HRNK and DigitalGlobe Report on North Korea’s Camp No. 25

camp 25

The Committee for Human Rights in North Korea along with Digital Globe, a commercial organization that provides high resolution imagery and geospatial analysis products, have collaborated to produce a new report on North Korea’s political prison camp number 25.  Using high resolution satellite imagery from Digital Globe, HRNK and Digital Globe analysts were able to track and analyze the developments of the camp between 2003 and 2013.  A key finding of the report is that camp no. 25 has not only continued to operate, but has expanded significantly, particularly in 2009 and 2010.  The image above, adapted from the report, shows the expansion of the camp and its surrounding areas.

For detailed analysis, download the report from HRNK here and read the press release below.

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PRESS RELEASE  

HRNK and DigitalGlobe Launch Report based on Satellite Imagery of North Korea’s Political Prison Camp No. 25

The Committee for Human Rights in North Korea (HRNK), a non-governmental organization based in Washington, D.C., in collaboration with DigitalGlobe (NYSE: DGI), a leading global provider of commercial high-resolution earth imagery products and advanced geospatial solutions, have launched a report entitled North Korea’s Camp No. 25. Political Prison Camp No. 25 (a.k.a. Kwan-li-so No. 25) is located in Susong-dong, Chongjin-si, North Hamgyong Province, on the northeast coast of North Korea. While open-source information on the camp continues to be scarce, the Camp 25 political prisoner population is estimated to be around 5,000.

The report is the third product in a collaborative endeavor by HRNK and DigitalGlobe to create a clear picture of the evolution and current state of North Korea’s political prison camps. The previous two reports examined Camp No. 22, situated in Hoeryong, North Hamgyong Province.

Under the arrangement, DigitalGlobe provides comprehensive analysis of new imagery that it acquires for this project, as well as analysis of older imagery saved in its archives. HRNK combines its own findings and those of DigitalGlobe in the final published reports. HRNK for its part is known for having put North Korea’s penal labor colonies on the map by publishing Hidden Gulag by David Hawk in 2003 and Hidden Gulag Second Edition in 2012.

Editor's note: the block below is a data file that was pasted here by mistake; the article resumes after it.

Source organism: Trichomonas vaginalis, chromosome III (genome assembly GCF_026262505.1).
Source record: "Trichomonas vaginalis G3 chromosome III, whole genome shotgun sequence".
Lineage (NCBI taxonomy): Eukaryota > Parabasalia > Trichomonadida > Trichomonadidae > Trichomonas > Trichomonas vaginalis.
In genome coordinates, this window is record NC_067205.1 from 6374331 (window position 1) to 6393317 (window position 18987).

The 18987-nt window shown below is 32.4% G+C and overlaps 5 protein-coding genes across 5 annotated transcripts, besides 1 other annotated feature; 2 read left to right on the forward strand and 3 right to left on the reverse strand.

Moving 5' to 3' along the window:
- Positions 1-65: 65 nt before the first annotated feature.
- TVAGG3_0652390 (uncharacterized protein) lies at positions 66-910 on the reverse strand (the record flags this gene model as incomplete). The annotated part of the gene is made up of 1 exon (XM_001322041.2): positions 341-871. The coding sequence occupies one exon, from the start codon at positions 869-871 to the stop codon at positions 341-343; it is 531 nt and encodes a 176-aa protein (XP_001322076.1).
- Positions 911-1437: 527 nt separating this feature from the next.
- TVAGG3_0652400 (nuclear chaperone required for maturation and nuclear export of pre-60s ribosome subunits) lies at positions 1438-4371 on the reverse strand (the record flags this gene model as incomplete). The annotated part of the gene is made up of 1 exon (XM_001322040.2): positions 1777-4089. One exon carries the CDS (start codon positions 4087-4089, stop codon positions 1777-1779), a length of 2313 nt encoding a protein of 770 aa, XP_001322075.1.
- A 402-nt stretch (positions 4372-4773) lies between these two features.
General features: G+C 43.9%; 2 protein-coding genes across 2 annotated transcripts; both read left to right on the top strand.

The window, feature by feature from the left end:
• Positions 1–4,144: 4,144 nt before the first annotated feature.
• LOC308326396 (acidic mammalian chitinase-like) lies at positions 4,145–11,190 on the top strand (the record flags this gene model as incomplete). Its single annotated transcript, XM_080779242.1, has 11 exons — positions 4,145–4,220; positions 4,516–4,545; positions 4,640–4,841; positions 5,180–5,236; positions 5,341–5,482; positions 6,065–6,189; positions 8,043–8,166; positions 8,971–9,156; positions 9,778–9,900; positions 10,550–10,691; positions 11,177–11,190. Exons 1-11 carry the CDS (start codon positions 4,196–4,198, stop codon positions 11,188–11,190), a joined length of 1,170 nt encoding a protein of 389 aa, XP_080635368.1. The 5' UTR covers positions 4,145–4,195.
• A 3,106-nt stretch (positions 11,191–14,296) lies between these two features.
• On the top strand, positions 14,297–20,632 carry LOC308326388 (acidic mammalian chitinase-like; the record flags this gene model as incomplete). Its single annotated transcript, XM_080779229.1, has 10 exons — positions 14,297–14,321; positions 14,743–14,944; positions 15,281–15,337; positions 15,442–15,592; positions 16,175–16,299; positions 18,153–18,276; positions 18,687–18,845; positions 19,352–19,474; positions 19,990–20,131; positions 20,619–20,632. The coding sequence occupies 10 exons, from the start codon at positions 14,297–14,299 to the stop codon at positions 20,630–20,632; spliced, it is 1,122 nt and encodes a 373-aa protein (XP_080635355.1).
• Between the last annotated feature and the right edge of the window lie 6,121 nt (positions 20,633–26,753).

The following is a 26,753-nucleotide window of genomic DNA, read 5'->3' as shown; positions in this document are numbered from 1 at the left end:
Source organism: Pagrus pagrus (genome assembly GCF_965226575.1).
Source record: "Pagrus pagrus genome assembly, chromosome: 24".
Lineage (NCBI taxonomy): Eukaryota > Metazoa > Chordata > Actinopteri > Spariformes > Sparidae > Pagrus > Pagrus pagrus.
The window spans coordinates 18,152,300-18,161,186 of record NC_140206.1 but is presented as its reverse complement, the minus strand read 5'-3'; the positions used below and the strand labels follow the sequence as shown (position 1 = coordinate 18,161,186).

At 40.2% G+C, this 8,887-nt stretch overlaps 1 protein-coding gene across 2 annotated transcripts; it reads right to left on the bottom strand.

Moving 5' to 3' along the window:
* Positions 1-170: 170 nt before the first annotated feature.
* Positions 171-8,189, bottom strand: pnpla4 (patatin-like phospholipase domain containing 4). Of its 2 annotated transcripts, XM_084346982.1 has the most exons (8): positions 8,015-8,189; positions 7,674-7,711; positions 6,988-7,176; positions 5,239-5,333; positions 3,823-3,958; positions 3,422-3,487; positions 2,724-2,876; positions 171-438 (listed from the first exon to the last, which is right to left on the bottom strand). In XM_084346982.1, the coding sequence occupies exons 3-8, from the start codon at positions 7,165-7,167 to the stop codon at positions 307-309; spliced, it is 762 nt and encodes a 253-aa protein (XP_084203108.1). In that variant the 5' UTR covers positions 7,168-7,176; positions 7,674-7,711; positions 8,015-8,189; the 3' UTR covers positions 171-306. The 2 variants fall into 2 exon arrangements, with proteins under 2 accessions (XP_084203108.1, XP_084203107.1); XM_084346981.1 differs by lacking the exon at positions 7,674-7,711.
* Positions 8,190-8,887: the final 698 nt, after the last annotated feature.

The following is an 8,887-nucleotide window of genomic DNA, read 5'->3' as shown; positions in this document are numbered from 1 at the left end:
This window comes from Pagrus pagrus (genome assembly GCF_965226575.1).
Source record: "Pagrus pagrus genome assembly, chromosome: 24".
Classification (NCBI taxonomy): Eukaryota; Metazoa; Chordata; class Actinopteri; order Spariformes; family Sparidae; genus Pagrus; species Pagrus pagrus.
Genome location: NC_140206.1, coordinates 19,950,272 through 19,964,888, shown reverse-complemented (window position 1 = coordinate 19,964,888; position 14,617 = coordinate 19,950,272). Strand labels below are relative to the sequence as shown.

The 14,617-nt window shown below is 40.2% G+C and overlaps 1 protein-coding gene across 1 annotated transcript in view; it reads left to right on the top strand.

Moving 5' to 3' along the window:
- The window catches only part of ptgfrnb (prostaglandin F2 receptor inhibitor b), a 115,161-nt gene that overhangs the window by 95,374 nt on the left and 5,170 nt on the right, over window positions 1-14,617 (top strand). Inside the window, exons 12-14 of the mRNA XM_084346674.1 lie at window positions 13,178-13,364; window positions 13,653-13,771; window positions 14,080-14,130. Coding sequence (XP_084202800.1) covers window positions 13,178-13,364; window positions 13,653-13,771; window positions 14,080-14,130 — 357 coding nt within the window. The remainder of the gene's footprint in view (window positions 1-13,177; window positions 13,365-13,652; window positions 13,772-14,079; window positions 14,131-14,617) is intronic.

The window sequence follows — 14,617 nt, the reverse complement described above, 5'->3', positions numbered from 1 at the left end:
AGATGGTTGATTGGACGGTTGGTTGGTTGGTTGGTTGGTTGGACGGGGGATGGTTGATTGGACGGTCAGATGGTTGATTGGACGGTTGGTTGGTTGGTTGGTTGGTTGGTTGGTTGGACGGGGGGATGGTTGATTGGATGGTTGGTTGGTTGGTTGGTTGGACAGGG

The research and imagery analysis confirmed that agricultural development, maintenance and construction activities have continued at Camp 25. Between 2009 and 2010, the camp perimeter increased from approximately 3,710 meters to about 5,100 meters, a 37 percent expansion. During the same period, the camp size increased from approximately 580 square meters to about 1,000 square meters, a 72 percent increase. While many of the original 20 guard posts detected in 2003 remain standing and operational until the present day, two were added in 2007, four in 2009, and 17 in 2010. In 2010, a new main gate was erected, and two previously separate agriculture fields in the northwest area of the camp were combined and the road between them blocked off, thus enhancing access control and ensuring that ordinary citizens have little or no opportunity to interact with the prison population or use the road adjacent to the camp.

The reasons for the expansion could include: 1. An intensified crackdown on attempted defections, and higher than previously internment of defectors forcibly repatriated from China. 2. The purge begun in early 2009 in conjunction with North Korea’s second hereditary transmission of power, resulting in the imprisonment of those displaced from power, their families and their bureaucratic support groups. 3. The consolidation of North Korea’s political prison camp system, possibly involving the downsizing of some detention facilities such as Camp 22, and the expansion of others, including Camp 25.

“It appears that North Korea’s vast system of unlawful imprisonment may be undergoing an alteration involving the consolidation of some of its political prison camps, and the expansion of others”, said Greg Scarlatoiu, Executive Director of the Committee. Scarlatoiu added, “If a dismantling of some of North Korea’s political prisoner camps and prisoner transfers to expanded facilities are in progress, it is essential to ensure that the North Korean regime does not attempt to erase evidence of atrocities committed at the camps, including the surviving prisoners. HRNK and DigitalGlobe will continue to closely monitor developments at Camp 25 and throughout North Korea’s political prison camp system.”

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